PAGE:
Yet what if the founders too were working with a defective anthropology? Could they have imbibed a modified Hobbesian anthropology, perhaps by way of John Locke? Hobbes holds that human beings are creatures of restless desires and, left to their own devices, ruthless competitors for the means of survival. Hobbes famously argued that the pre-political state of nature is characterized by a war of all against all. Locke, of course, could not bring himself to follow Hobbes’ logic in its entirety, admitting only that the state of nature could degenerate into warfare if conditions were favourable. Hence the need for civil government to preside over this competition and to make it more manageable and less potentially deadly. As for government itself, its members are as prone as everyone else to compete for valued goods. Hence, following Montesquieu, the founders adopted a constitutional framework that would divide sovereignty amongst the three branches and between federal and state governments.
So many Americans have accepted this reasoning that they have difficulty imagining an alternative. Here is where, drawing on Brutus and Budziszewski, I would make the following argument, which I believe is more congruent with a biblical worldview: the line between good and evil does not run between co-operation and competition, as so many have believed, but through each. Canada’s own socialist New Democratic Party began life as the Co-operative Commonwealth Federation, on the assumption that economic co-operation is better than the competition characteristic of capitalism. Yet those exalting solidarity over individuality ignore the fact that even organized crime is characterized by a certain solidarity amongst its perpetrators.
I would argue instead that both competition and co-operation have their legitimate places in human life. Competition can aim at narrow self-interest, but it can also be an incentive to service to others, as, e.g., in a charitable fund-raising marathon or even a large manufacturing enterprise supplying a needed good to the public. Similarly co-operation may be for the good of all, as socialists assume. But it can also be a means of collusion for purposes of price-fixing and other forms of corruption. Might the American founders have missed this element of human nature in their ostensibly “realistic” view?
Thus it may be that the expanding power of the courts has come with the blessing of the legislative branch. Here’s Budziszewski again:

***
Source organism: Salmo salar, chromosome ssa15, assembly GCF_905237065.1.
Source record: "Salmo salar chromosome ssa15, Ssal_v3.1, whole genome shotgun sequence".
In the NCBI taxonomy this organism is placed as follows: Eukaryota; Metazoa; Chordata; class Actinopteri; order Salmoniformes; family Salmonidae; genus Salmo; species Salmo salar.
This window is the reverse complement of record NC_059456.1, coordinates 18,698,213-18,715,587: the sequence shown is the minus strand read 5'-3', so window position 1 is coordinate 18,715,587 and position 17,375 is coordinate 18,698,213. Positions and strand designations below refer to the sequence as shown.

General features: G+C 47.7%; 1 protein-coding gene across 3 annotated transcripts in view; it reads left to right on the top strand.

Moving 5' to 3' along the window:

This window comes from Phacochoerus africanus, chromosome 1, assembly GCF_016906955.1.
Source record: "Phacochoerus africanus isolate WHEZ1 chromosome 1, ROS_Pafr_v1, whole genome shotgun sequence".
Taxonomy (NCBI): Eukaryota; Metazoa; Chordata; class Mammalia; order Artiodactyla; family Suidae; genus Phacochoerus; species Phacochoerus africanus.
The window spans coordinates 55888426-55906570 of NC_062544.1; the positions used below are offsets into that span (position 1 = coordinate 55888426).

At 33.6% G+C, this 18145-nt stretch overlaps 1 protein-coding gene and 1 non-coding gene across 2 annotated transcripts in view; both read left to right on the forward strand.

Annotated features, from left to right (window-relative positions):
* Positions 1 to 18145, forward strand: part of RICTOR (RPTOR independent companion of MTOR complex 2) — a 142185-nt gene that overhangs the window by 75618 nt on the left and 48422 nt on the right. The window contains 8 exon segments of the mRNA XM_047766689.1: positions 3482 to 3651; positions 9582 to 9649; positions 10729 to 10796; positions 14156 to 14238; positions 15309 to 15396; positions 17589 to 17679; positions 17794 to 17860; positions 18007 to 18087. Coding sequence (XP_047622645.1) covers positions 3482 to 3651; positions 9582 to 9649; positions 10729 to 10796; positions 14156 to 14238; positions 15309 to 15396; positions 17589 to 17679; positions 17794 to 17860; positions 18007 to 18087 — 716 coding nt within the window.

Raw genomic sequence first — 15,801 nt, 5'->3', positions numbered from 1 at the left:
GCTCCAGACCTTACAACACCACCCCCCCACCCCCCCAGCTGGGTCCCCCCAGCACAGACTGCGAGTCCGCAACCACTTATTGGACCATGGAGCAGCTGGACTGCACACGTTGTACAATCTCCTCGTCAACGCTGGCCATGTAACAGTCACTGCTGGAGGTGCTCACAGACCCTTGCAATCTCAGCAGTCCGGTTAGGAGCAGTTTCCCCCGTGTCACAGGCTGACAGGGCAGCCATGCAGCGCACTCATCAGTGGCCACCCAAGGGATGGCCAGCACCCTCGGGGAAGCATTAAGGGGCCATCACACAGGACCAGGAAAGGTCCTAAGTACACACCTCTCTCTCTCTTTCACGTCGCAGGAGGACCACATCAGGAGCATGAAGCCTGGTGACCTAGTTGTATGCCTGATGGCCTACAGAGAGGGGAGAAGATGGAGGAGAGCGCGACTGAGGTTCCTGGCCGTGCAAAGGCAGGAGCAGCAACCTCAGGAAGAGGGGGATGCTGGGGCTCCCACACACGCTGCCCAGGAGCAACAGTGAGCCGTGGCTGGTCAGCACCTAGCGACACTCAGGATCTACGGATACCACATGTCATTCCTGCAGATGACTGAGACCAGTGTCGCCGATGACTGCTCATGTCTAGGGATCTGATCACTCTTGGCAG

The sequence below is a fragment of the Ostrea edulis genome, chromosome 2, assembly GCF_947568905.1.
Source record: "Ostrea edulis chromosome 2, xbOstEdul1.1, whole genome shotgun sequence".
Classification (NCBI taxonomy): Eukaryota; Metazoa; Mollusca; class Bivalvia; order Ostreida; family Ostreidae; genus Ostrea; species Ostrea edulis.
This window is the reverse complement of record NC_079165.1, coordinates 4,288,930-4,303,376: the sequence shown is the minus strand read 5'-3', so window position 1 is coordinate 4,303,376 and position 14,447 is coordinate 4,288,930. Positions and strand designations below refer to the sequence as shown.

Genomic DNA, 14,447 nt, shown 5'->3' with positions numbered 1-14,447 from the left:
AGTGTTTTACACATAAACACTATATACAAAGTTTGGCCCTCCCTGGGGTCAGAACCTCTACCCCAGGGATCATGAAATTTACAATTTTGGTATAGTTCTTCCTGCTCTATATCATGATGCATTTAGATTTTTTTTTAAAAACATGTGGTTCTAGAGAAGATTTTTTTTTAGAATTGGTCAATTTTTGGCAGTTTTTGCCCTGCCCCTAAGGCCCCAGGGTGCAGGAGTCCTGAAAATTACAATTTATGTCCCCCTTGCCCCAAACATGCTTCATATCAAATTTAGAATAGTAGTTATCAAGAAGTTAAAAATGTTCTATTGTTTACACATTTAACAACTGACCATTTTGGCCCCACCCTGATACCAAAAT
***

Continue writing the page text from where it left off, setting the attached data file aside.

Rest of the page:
Another fact bolstering Brutus’s case is that whereas federal legislators periodically face the electorate, federal judges don’t. This makes Congress much more risk-averse than courts are. Rather than resenting the judiciary for taking hot-button issues out of its hands, the legislature may be relieved and grateful that someone else has made the decision for them (p. 153).
This is a conclusion I came to some time ago with respect to Canada. Since 1982 our courts have been making decisions that are increasingly imaginative and even in open conflict with the intentions of the drafters of the Constitution Act, 1982. We know this because, unlike the American founders, most of the players in the patriation drama are still very much alive! Given our convention of responsible government, a sitting government is reluctant to make decisions of a controversial nature. It is easier to leave such decisions up to the courts, whose judges do not have to face the people. The Supreme Court’s Reference re Québec secession is in many respects an ingenious decision that gave something to both sides and helped to prop up the federalist cause in Québec. Nevertheless, one would be hard put to demonstrate that the ruling was based on a close reading of our Constitution Acts, which nowhere mention secession.
Here in Canada we have Section 33, the Notwithstanding Clause, that legislators can invoke to override judicial decisions based on Sections 2 and 7-15 of the Charter of Rights and Freedoms. Yet over the past quarter century few legislatures, with the exception of Québec’s National Assembly, have been willing to invoke it. I believe Budziszewski, drawing on Brutus, gives us a credible explanation for this reluctance.
Incidentally, the copy of The Federalist shown above is from my personal library. It is a rebound edition dating from 1818, when two of the authors, James Madison and John Jay, were still alive.